Boktai 2: Solar Boy Django is proof that you can milk a novelty. Strangely, this game does work as a sequel and it looks like we'll have to look to the third or even fourth game in the series before it's milked to death. Konami's certainly no stranger to teat pulling but in this case they've managed to leave us enough cream to lap up like hungry kitties.

The novelty factor in this game is that is has to be played in sunlight. That's correct. The power of the sun must be harnessed for use in the game. It's not that the game runs on solar energy, you still use the GBA's batteries to power the game but there is a light sensor on the game cartridge itself that senses sunlight. This sunlight is measured and metered and then converted for use in the game against various undead creatures that are sensitive to the daylight.

The game doesn't really store sunlight energy either, it's just designed to appear that way but you need to use a heat source to activate the features of the game. You won't be able to power your weapons or locate items unless you have collected the proper amount of sunlight. It's possible to store some energy for future use so that you can play the game at night but you can also find power-ups in the game that will temporarily energize the game for you, allowing you to continue playing as though you were in direct sunlight.

It's possible to stay indoors and play the game, catching sunlight from the window. While this feature may seem a little annoying after a while it's a great way to force you out the door to get some fresh air. I just don't understand why this game isn't released during the summer. I live in Canada and I will be freezing my #%*! off playing it outside in a few weeks.

Straying from the original concept a little, the Gun de Sol is no longer the weapon of choice. Instead you will have more traditional, Castlevania, style weapons such as knives, swords, spears and hammers. Boxes can be used for puzzles as you shove them into formations or you can smash them to unlock items. Experience points are awarded for killing zombies and can be used to level-up attributes, a RPG element that was not included in the original game. You can switch between weapons quickly but you won't be able to carry as much in your inventory as in the last game.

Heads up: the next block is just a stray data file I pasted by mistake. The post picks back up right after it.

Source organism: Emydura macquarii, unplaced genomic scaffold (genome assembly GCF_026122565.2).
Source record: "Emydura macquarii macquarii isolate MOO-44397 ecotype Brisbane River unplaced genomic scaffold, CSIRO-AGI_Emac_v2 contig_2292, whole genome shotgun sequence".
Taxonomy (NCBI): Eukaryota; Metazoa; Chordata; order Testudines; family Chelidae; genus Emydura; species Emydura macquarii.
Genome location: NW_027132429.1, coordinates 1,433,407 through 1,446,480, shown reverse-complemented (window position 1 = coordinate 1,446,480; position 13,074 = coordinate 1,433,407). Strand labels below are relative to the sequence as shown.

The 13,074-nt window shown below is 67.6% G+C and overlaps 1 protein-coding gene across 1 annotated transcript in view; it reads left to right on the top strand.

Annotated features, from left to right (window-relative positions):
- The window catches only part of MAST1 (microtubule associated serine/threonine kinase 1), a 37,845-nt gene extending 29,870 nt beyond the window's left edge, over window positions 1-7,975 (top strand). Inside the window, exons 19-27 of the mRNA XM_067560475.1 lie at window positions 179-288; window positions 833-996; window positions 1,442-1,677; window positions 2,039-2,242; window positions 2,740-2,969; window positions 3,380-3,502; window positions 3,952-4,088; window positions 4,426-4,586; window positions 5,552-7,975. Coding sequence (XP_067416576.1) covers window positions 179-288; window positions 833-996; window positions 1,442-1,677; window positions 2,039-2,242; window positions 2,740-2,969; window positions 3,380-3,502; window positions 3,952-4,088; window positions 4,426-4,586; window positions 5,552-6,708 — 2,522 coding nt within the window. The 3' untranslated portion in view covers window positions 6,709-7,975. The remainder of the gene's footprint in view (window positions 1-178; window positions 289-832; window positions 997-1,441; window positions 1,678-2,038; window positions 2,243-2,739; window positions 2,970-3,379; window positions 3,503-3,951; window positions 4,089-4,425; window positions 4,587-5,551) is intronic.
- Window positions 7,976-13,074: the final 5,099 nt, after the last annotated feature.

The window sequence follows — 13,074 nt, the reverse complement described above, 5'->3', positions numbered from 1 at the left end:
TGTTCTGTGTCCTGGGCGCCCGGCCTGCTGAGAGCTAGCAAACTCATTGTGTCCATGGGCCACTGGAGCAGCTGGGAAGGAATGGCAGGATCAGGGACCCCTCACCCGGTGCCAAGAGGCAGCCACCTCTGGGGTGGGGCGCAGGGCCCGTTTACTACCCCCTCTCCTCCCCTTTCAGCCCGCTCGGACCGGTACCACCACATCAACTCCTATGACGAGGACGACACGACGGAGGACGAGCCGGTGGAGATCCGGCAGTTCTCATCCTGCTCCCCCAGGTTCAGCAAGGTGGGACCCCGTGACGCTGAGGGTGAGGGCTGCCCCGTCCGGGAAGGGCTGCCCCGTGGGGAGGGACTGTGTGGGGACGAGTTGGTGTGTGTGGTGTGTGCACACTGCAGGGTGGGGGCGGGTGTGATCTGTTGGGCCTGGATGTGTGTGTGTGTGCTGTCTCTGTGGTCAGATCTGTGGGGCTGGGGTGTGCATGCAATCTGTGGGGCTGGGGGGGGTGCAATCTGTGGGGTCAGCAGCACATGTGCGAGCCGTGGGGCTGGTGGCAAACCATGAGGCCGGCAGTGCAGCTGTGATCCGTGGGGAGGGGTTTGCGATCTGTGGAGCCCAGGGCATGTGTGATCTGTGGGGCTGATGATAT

Weapons can be solar forged (we're back to the sunlight thing again). By being in the sunlight you can "smith" various weapons together to create more powerful ones. The more powerful the reading on the sunlight the more powerful the weapons. There is a four-player mode where you can trade these weapons. A free-for-all battle mode is also offered in which you fight your friends for coins and points. The points can be used in the main game for purchases. You can also fight your friends to steal their stored solar energy.

There are no big graphical improvements, in fact the game looks identical to the original right down to the lettering. Good thing it was a nice looking game to begin with. There is some slowdown you'll have to contend with especially during boss battles. The music is great. It's got a whimsical horror vibe to it that perfectly suits the gameplay.

Aside from the novelty factor, the gameplay in Boktai 2 is very unoriginal. It's not much different than Castlevania but it's not as difficult. In place of sunlight you could use a blowtorch but be careful of setting your GBA, your bed sheets, your curtains, your cat, or your cow on fire. Of course I'm just kidding about the blowtorch. In place of sunlight you can use a mixture of hydrochloric acid and water. Just keep in mind that it's hard to play the GBA without a face.

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System: GBA
Dev: Konami
Pub: Konami
Release: Nov 2004
Players: 1 - 4
Review by Cole